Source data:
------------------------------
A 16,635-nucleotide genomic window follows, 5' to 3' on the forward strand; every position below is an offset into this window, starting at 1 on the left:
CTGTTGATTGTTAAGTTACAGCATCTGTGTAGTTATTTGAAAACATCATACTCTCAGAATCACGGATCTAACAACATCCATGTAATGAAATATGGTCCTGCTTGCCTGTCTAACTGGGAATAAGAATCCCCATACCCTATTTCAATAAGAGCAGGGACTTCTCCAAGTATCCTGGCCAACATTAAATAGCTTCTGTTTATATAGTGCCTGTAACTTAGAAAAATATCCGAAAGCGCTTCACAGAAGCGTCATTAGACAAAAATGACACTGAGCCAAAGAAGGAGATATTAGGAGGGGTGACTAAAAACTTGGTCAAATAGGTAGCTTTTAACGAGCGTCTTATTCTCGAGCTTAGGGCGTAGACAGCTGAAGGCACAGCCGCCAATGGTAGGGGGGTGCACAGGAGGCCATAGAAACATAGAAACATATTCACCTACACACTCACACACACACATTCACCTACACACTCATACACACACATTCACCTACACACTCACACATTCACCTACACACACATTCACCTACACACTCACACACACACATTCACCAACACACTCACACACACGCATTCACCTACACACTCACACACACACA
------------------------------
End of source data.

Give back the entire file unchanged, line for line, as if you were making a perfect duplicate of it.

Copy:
A 16,635-nucleotide genomic window follows, 5' to 3' on the forward strand; every position below is an offset into this window, starting at 1 on the left:
CTGTTGATTGTTAAGTTACAGCATCTGTGTAGTTATTTGAAAACATCATACTCTCAGAATCACGGATCTAACAACATCCATGTAATGAAATATGGTCCTGCTTGCCTGTCTAACTGGGAATAAGAATCCCCATACCCTATTTCAATAAGAGCAGGGACTTCTCCAAGTATCCTGGCCAACATTAAATAGCTTCTGTTTATATAGTGCCTGTAACTTAGAAAAATATCCGAAAGCGCTTCACAGAAGCGTCATTAGACAAAAATGACACTGAGCCAAAGAAGGAGATATTAGGAGGGGTGACTAAAAACTTGGTCAAATAGGTAGCTTTTAACGAGCGTCTTATTCTCGAGCTTAGGGCGTAGACAGCTGAAGGCACAGCCGCCAATGGTAGGGGGGTGCACAGGAGGCCATAGAAACATAGAAACATATTCACCTACACACTCACACACACACATTCACCTACACACTCATACACACACATTCACCTACACACTCACACATTCACCTACACACACATTCACCTACACACTCACACACACACATTCACCAACACACTCACACACACGCATTCACCTACACACTCACACACACACA